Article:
From labour shortages to sustainable construction, we round up the main challenges and opportunities faced by home builders this year.
In the wake of Brexit and amid ongoing challenges due to COVID-19, home builders face some significant challenges – but they also have opportunities to embrace new, sustainable and energy efficient construction methods, create exciting new developments away from cities, and harness digital technology. Here’s our view on the current landscape.
Labour shortages –
There is great demand for new homes, but construction firms are struggling to find the labour, due to skills shortages and a lack of overseas workers. As a result, wages are soaring. The problem is likely to be amplified by the fact that the construction industry has an ageing workforce, with 22 percent of employees aged between 51 and 60.
Withdrawal of government support to the housing market –
The end of furlough and the end of the stamp duty holiday are expected to slow the expansion of the housing market, but this slowdown is likely to be short lived.
Cost and shortage of materials –
The price of building materials soared in August as the UK was hit by global shortages – and this is preventing home builders from taking on new work. Not only are materials scarce – contractors are also being hit by delays in delivery thanks to a lack of transport and congestion at ports resulting from Brexit and COVID-19.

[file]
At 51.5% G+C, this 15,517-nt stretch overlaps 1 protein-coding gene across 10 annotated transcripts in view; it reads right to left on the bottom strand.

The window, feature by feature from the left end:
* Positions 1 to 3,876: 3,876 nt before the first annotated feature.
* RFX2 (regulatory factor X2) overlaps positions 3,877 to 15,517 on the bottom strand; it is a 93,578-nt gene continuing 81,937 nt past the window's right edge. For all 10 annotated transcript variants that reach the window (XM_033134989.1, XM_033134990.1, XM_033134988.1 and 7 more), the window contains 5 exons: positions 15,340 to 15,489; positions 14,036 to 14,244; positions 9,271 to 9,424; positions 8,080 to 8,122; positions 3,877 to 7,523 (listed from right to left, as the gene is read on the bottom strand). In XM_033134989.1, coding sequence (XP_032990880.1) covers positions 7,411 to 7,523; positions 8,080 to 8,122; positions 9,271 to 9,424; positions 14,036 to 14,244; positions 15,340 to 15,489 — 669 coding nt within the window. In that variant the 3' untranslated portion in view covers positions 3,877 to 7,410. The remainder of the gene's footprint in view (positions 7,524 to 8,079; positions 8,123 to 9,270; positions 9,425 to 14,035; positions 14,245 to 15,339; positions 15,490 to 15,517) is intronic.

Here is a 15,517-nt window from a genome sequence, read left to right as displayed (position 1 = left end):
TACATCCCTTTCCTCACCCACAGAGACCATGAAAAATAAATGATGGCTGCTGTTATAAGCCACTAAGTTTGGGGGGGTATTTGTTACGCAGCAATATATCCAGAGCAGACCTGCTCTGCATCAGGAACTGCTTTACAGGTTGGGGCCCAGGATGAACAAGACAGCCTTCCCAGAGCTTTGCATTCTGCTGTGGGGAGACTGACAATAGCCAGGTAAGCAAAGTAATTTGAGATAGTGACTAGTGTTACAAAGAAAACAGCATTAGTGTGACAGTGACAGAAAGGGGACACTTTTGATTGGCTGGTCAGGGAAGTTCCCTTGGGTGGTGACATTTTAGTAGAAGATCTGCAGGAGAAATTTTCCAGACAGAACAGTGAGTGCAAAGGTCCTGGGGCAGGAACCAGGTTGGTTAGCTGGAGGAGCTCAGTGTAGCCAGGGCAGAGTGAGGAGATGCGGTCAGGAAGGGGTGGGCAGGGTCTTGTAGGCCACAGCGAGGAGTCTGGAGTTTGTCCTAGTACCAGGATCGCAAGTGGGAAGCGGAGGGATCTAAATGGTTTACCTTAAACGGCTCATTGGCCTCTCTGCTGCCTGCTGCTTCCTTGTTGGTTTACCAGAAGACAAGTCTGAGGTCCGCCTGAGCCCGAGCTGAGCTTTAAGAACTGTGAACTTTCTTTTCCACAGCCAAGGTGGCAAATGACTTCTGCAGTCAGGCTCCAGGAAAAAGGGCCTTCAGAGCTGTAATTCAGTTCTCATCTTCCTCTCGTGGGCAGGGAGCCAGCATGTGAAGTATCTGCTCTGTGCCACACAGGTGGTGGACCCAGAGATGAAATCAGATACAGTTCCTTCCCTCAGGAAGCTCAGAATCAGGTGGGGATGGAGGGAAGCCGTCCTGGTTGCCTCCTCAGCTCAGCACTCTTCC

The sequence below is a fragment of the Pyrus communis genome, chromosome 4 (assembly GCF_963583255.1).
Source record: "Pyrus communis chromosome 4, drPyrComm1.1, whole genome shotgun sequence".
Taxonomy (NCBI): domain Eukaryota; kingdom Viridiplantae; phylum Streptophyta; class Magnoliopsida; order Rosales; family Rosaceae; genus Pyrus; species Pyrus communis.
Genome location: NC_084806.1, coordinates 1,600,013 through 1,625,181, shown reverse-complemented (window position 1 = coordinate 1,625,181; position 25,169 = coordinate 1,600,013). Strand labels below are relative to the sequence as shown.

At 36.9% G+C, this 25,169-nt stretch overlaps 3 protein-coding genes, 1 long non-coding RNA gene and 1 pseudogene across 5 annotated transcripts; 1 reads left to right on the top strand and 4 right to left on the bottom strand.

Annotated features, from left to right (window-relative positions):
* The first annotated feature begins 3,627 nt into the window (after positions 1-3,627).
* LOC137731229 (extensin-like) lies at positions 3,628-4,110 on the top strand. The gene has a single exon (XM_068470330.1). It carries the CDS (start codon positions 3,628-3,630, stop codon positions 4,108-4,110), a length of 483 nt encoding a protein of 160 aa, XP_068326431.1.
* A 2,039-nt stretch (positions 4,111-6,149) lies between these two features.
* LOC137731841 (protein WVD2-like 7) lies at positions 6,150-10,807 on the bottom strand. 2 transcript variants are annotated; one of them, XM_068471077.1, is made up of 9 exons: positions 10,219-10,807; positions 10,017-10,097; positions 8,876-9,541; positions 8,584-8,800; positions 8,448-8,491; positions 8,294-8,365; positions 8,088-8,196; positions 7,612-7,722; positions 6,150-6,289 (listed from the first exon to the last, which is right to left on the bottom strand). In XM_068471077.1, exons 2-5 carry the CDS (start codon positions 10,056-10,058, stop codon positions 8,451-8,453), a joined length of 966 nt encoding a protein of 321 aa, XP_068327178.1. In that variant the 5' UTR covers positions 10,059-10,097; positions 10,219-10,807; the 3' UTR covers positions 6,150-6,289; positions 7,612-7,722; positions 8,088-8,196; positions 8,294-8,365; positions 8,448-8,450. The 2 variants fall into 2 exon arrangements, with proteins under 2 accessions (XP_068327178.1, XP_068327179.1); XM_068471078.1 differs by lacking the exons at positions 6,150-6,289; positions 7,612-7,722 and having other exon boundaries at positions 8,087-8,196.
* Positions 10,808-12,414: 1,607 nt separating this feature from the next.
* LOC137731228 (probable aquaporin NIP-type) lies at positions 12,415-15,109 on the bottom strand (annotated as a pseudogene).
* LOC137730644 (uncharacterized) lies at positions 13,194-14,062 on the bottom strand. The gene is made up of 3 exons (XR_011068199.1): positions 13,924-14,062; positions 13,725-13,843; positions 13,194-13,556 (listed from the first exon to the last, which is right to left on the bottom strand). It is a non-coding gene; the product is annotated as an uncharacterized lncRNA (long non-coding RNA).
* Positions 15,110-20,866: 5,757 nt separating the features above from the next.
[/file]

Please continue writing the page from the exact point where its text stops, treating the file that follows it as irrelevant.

New regulations for home builders –
Following complaints about build quality, the government is bringing in new regulations – notably the New Homes Ombudsman, which aims to drive higher standards. Meanwhile, the “Golden Thread” will require the storage and easy availability of accurate, up to date records on the design, construction and safety measures for “high risk residential buildings”. Introduced as a result of the Grenfell Tower disaster, it aims to prevent dangerous mistakes being made because this vital information has been lost.
Sustainability standards –
According to the Committee on Climate Change, two fifths of carbon emissions in the UK come from the country’s housing stock. The pressure on developers to create energy efficient homes is set to increase; the government aims to bring greenhouse gas emissions to net zero by 2050, and with this comes extra costs.
Government support –
Announcing the “New Deal” for Britain in June, Boris Johnson specifically highlighted the building of homes as a priority. He also placed an emphasis on infrastructure, which could open up new areas for development.
New markets –
With the rise in home working, people want homes that can accommodate this – and they’re also looking to buy homes in new locations away from commuter belts. This is likely to drive new developments in areas that were previously less desirable.
Digital developments –
CGIs and fly through animations enable developers to bring their vision to life, presenting a compelling picture of the development before it’s been built. The digital revolution also enables developers to manage projects more efficiently, standardise processes and record key information and make it readily available.
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